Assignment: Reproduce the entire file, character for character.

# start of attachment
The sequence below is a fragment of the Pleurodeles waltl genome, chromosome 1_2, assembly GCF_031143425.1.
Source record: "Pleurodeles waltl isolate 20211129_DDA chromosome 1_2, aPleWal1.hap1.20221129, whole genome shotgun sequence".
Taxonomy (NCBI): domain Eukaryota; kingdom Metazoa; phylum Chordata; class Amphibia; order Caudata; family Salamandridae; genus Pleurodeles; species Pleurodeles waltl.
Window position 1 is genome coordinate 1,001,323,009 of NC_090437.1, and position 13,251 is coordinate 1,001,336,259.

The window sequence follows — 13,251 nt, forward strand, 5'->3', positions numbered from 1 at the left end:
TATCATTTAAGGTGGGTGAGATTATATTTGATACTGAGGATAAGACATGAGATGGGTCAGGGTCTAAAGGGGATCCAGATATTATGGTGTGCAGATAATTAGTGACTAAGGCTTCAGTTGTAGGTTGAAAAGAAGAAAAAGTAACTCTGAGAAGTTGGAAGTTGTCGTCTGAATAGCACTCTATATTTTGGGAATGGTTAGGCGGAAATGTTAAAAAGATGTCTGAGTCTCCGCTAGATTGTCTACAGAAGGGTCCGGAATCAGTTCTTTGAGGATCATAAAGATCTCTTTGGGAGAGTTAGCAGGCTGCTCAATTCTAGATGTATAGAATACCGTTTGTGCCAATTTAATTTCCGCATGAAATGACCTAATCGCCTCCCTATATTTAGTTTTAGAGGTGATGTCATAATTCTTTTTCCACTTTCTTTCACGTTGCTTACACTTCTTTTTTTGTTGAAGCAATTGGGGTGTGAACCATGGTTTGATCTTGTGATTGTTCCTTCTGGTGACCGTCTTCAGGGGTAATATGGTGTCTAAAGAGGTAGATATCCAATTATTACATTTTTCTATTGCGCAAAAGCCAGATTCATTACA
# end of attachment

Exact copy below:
The sequence below is a fragment of the Pleurodeles waltl genome, chromosome 1_2, assembly GCF_031143425.1.
Source record: "Pleurodeles waltl isolate 20211129_DDA chromosome 1_2, aPleWal1.hap1.20221129, whole genome shotgun sequence".
Taxonomy (NCBI): domain Eukaryota; kingdom Metazoa; phylum Chordata; class Amphibia; order Caudata; family Salamandridae; genus Pleurodeles; species Pleurodeles waltl.
Window position 1 is genome coordinate 1,001,323,009 of NC_090437.1, and position 13,251 is coordinate 1,001,336,259.

The window sequence follows — 13,251 nt, forward strand, 5'->3', positions numbered from 1 at the left end:
TATCATTTAAGGTGGGTGAGATTATATTTGATACTGAGGATAAGACATGAGATGGGTCAGGGTCTAAAGGGGATCCAGATATTATGGTGTGCAGATAATTAGTGACTAAGGCTTCAGTTGTAGGTTGAAAAGAAGAAAAAGTAACTCTGAGAAGTTGGAAGTTGTCGTCTGAATAGCACTCTATATTTTGGGAATGGTTAGGCGGAAATGTTAAAAAGATGTCTGAGTCTCCGCTAGATTGTCTACAGAAGGGTCCGGAATCAGTTCTTTGAGGATCATAAAGATCTCTTTGGGAGAGTTAGCAGGCTGCTCAATTCTAGATGTATAGAATACCGTTTGTGCCAATTTAATTTCCGCATGAAATGACCTAATCGCCTCCCTATATTTAGTTTTAGAGGTGATGTCATAATTCTTTTTCCACTTTCTTTCACGTTGCTTACACTTCTTTTTTTGTTGAAGCAATTGGGGTGTGAACCATGGTTTGATCTTGTGATTGTTCCTTCTGGTGACCGTCTTCAGGGGTAATATGGTGTCTAAAGAGGTAGATATCCAATTATTACATTTTTCTATTGCGCAAAAGCCAGATTCATTACA